Pensive Prowler #11 by Dmetri Kakmi
I am Not Your Faggot
In the documentary I am Not Your Negro, James Baldwin says, “The white population of this country has to ask itself why it was necessary to have the nigger in the first place. I’m not a nigger. I’m a man. If you think I’m a nigger, it means you need it and you got to find out why.”
It’s a singular observation and it’s been on my mind a lot lately. In October, Australia will be asked whether or not the law should be changed to allow same-sex couples to marry. Citizens will cast a voluntary postal vote with a Yes or a No. The poll will cost the country $122 million dollars. Furthermore, it is non-binding. If the government decides it doesn’t want to pass the law, it won’t. Thus wasting $122 million dollars of tax payers’ money. To add insult to injury, the same law was changed in 2004 to exclude same-sex couples from the marriage act, with no debate or plebiscite. So why do we need an expensive plebiscite now to rectify the situation?
The build-up to the vote has been nasty. It’s taken a toll on same-sex families, their children and on same-sex attracted people in general. Suddenly, everyone is free to publicly express an opinion on matters that do not concern them and about which they know little or nothing.
Yet again the majority is asked to vote on the legitimacy or otherwise of a minority. Does that seem fair? Is it right that in a democracy some people enjoy higher status and more rights than others? It doesn’t seem fair to me. In fact, it seems downright undemocratic.
Let me state my position in the marriage-equality debate. I don’t care for marriage. I would not marry my partner of thirty-one years if I was allowed to do so tomorrow. It is not an institution I believe in; and I always hoped same-sex attracted people would subvert expectations and find new ways of being in the world, not succumb to dominant ideologies that are, to my eyes, conservative and stifling.
But this isn’t really about marriage. It’s about equality. And so, because I believe in democratic principles of justice and equality I will vote Yes in the poll, even though it contravenes my beliefs and universal democratic principles.
It’s often observed that the disenfranchised are expected to educate the powerful. An untenable situation. The genius of Baldwin is that he asks authority to question itself. Which is why I am going to ride on his coat-tails and ask, why did the heterosexual invent the faggot or the poofter, as they say in Australia?
Over the decades, we have been killed, discriminated against, analysed, subjected to cruel experiments and sham cures. Even so, no one is closer to finding an answer to “the problem.” It does not occur to anyone that maybe homosexuality is a naturally occurring phenomenon and maybe we ought to leave well enough alone. There are far more important issues.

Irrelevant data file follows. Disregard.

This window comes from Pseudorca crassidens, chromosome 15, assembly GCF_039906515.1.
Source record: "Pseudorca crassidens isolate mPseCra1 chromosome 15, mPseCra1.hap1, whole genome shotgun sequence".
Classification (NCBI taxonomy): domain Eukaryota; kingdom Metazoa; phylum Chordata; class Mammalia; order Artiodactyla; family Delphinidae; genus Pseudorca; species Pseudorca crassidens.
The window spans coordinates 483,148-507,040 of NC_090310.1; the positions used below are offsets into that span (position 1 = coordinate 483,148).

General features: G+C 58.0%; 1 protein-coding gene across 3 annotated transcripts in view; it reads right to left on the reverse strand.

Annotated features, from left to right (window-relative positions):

I’ve always maintained that I am not gay or homosexual. I don’t use the words in relation to myself, unless I have to clarify a point for a heterosexual. Like James Baldwin, I am a man first and foremost. I do not care for labels and categories, and I refuse to apply them to myself. Identity politics strikes me as reductive and headed for trouble. Nevertheless, I am boxed in, classified and categorised by society. Why?
The question brings us back to the earlier question: why did the heterosexual invent the faggot? Is it to make himself feel better? An anthropologist I know observed that this kind of behaviour is about the concentration of power. Ascendancy relies on separation and hierarchy. It is good to be at the top, setting the rules. The smaller you can make someone else feel, the better you have it. That means you have to find people to exclude. And unfortunately, black people and homosexuals take the brunt in a white, heterosexist society.
That is how majority and minority identities are constructed by the people who hold power. That is how ‘the other’ is born. ‘Otherness’ distances, dehumanises. It says, I am human. You are not. Therefore I can say and do what I like to you and you will not feel as I do.
But these are academic theories and I’m no academic. I am a human being and for now I’d like to ask heterosexuals three questions:
How would you feel if a nation was asked to vote on whether you are a legitimate human being, worthy of equal rights?
How would you feel if you were treated like an insect, something to be studied and eventually exterminated?
And why do you need the faggot?
Dmetri Kakmi (Episode 158) is a writer and editor based in Melbourne, Australia. The memoir Mother Land was shortlisted for the New South Wales Premier’s Literary Awards in Australia; and is published in England and Turkey. His essays and short stories appear in anthologies and journals. You can find out more about him here.